By forcing the homeless to wander through the streets in search of their next meal and place to sleep the homeless are left with fewer options. This is what leads them to take measures such as finding other places to stay. In an article in Community Care the problem was articulated as the following, “Nearly 1,000 families with children are still living in bed and breakfast for longer than the six-week limit, which could result in legal action from next month.” This is the action that the government must take in order to prevent homeless families from residing in these bed and breakfasts. By not allowing the homeless to stay in these casual wards, the community is further oppressing the homeless people.

Orwell attempts to make some money and climb the social ladder by obtaining a job at the Hotel X. He works here as a plongeur under virtually every other employee. Here is where we see the oppression at work. Orwell talks about the doorkeeper in a way that nobody would expect. He says that the doorkeeper is “the greatest thief in the hotel…Out of my five hundred francs a month, this man actually managed to cheat me of a hundred and fourteen francs in six weeks” (72). This shows the amount of compassion that one homeless man has for another. There is no respect among the employees who all share the same lifestyle. Through the stealing of incomes, the doorkeeper is just keeping down the other employees.

If the stealing of incomes was not bad enough, other employees also disrespect their coworkers through calling of names such as, “pig” and “mackerel” (58). Earlier discussed was the ego of the homeless. It was shown that they allow themselves to be oppressed due to their ego problems. This is another factor by which those above oppress the homeless. By calling them names and making them feel psychologically below their coworkers, they continue to oppress the vagrant homeless population.

Orwell speaks of the multiple times that he goes to the pawn shop in order to sell his goods and pay for a meal. He sells so many of his clothes that he continually is making the possibility of climbing the class ladder smaller and smaller. Orwell begins selling his stuff and gets himself into such a hole that he goes without food for five days. At the end he finds an oil lamp and his friend Maria says, “Starving, with three francs fifty staring you in the face! Imbecile!” (86). Here one can see the extent to which the homeless will go to live for the next meal. By selling everything that they have, they are again supporting their oppression. They are unable to accumulate anything with their subsistence level wage and are forced to rely on such measures as selling their goods to the pawn shops. This keeps them alive, and also establishes a dependence on the services of a pawn shop, forcing the homeless to return.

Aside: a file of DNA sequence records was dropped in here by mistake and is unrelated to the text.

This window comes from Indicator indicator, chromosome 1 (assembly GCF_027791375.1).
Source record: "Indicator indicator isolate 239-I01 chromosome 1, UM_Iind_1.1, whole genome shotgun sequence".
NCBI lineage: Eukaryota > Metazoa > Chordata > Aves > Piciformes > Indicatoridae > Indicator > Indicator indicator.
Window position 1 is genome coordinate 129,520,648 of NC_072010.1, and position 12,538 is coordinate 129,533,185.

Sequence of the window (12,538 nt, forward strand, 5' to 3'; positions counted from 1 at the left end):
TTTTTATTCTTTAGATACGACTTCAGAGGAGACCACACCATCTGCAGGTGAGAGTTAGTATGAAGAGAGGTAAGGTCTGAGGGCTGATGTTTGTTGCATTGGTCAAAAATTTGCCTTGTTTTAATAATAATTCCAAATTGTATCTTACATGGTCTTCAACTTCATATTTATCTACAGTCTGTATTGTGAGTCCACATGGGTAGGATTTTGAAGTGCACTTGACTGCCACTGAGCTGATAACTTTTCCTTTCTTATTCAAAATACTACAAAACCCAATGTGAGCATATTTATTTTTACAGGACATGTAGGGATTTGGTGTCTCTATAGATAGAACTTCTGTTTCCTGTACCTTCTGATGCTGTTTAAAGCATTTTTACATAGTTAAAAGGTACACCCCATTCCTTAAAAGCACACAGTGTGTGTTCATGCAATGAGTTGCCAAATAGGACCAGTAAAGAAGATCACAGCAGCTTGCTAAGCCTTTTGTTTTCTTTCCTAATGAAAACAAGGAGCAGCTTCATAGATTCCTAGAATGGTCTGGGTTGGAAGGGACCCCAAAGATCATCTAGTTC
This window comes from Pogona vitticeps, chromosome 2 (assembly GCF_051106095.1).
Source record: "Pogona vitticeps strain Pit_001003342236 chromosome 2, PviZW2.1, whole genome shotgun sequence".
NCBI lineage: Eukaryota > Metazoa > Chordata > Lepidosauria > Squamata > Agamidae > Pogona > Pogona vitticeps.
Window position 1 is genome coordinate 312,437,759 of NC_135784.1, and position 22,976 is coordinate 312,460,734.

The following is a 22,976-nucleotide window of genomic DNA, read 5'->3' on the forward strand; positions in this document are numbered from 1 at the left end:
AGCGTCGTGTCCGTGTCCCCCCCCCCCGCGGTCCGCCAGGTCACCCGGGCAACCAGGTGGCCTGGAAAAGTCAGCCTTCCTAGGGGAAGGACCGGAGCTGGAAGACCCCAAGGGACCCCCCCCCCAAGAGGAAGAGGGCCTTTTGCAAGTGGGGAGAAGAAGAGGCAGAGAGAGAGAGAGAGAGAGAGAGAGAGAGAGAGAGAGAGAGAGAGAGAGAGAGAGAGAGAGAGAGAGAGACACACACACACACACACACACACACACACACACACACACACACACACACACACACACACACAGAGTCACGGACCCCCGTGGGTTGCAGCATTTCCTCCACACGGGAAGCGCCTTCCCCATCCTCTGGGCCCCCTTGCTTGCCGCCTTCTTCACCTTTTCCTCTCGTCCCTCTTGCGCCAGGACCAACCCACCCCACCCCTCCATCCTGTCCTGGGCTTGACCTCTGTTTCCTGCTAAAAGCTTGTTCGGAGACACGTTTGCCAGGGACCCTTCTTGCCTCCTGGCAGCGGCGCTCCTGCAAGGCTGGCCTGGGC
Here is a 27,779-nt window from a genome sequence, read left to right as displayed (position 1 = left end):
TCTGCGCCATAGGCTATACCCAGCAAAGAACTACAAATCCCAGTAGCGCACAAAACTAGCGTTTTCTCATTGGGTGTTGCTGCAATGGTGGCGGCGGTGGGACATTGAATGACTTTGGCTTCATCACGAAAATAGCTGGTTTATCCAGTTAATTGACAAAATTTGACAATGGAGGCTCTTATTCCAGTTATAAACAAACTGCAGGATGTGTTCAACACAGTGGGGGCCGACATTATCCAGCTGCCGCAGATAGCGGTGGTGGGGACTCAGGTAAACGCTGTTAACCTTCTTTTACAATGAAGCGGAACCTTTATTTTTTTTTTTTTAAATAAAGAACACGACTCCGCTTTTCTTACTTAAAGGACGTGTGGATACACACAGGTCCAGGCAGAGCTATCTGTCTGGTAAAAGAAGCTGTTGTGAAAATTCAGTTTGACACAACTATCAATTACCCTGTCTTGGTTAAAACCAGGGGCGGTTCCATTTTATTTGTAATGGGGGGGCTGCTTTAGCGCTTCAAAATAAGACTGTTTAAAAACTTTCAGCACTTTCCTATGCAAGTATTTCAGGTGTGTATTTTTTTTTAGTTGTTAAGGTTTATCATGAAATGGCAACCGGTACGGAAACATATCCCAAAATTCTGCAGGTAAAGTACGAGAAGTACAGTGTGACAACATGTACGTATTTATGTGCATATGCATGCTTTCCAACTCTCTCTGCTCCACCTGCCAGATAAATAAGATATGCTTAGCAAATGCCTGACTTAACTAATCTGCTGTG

In conclusion, the homeless are kept in their place under the rest of society through many subtle tactics. These tactics can be shown through the actions of the doorkeeper, the attitudes of Orwell or Boris, or the role of the homeless shelters and the pawn shops. Through the use of all these tactics, the homeless such as Orwell are oppressed, keeping them as the homeless destitute class.

Works Cited

Orwell, George. Down and Out in Paris and London. San Diego: Harvest Publishing, 1933

Families still in B&B over six-week limit, Community Care, 03075508, 3/18/2004, Issue 1514

Homelessness grows as more live check-to-check, USA Today, Aug. 12, 2003

White Lotus Design. “Outside In. Together on the Edge.” Outside In Home Page. URL: